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Friday, May 7, 2010

U.S. resolution condemns Japan

Lawmakers press for action on child abductions


Staff writer

OSAKA — U.S. lawmakers introduced a resolution in the House of Representatives Wednesday that condemns Japan for being an international haven for child abductors.

News photo
Spousal abduction: Fathers of American children abducted to Japan hold photos of their children Wednesday on Capitol Hill. From left are Randy Collins, William Lake, Michael Elias, Ken Connelly and Douglas Berg. AP PHOTO

Sponsored by Rep. Jim Moran, a Democrat from Virginia, and Rep. Chris Smith, a Republican from New Jersey, the resolution calls on the American government to emphasize to Japan that it is a major bilateral issue that must be resolved by joining the 1980 Hague Convention on the Civil Aspects of International Child Abduction.

"The House condemns the abduction and retention of all minor children being held in Japan away from the United States parents in violation of their human rights and United States and international law. It calls on the government of Japan to immediately facilitate the resolution of all abduction cases, to recognize U.S. court orders governing persons subject to jurisdiction in a U.S. court, and to make immediately possible access and communication for all children for their left-behind parents," the resolution reads.

The resolution, introduced on Children's Day in Japan, still needs approval by Congress. It aims to pressure Japan to account for children being held by a Japanese national against the wishes of an American parent.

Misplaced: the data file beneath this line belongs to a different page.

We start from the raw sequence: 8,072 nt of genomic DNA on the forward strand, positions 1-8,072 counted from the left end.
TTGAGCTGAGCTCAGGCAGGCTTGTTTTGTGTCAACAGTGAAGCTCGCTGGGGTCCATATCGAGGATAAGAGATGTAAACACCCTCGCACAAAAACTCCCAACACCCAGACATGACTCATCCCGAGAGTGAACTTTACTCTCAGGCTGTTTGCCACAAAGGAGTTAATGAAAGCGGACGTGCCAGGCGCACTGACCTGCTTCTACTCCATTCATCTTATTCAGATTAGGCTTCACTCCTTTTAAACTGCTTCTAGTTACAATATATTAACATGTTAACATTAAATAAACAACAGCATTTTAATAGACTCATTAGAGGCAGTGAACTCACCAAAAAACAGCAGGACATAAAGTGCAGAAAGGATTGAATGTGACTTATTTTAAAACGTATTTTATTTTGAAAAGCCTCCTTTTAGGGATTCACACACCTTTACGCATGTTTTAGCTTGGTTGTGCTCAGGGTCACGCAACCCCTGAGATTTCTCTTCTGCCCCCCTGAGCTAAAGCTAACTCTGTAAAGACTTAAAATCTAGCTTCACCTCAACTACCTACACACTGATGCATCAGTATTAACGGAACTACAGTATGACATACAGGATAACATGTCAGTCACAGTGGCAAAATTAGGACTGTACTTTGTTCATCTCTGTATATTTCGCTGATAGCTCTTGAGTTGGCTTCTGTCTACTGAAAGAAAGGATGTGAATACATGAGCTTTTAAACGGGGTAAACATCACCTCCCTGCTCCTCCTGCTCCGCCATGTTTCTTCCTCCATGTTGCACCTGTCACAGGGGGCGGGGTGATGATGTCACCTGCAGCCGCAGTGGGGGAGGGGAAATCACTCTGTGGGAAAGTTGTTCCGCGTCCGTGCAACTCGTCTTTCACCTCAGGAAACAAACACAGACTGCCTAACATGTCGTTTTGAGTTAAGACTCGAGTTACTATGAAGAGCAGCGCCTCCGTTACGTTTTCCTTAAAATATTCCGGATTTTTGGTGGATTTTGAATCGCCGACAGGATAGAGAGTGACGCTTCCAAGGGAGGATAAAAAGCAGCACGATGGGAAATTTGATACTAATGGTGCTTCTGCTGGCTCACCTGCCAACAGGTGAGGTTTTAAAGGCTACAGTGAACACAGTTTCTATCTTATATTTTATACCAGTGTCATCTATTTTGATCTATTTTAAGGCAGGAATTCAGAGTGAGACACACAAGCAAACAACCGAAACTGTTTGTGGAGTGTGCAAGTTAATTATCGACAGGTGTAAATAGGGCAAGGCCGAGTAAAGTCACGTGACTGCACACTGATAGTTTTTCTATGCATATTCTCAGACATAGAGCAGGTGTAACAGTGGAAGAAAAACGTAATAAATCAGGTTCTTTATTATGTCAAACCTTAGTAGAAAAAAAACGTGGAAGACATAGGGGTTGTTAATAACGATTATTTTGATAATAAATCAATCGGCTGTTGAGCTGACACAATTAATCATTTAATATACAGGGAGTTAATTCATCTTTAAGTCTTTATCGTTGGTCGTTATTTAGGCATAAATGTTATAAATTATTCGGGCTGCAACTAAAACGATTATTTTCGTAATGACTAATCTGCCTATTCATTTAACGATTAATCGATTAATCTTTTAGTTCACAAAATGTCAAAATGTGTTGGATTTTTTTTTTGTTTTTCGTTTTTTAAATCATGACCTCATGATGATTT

Smith warned of possible sanctions against Japan.

In a telephone interview with The Japan Times Thursday morning, Paul Toland, a U.S. Navy commander now living in Maryland whose daughter Erika was taken from their home at a U.S. naval housing facility in Yokohama in 2003 by her now deceased mother, said the resolution shows that Congress is getting behind the issue, although he criticized the State Department for not doing enough to push the issue.

"We're now fighting the apathy of the Japanese government and the U.S. State Department," Toland said.

Christopher Savoie, who was arrested last September in Fukuoka when he tried to reclaim his two children who had been taken there by his ex-wife, said that the real enemy is the Japanese family court system.

Savoie, along with Toland and other parents with abducted children in Japan and their supporters, attended a Capitol Hill rally with Moran and Smith and a candlelight vigil Wednesday in front of the Japanese ambassador's residence.



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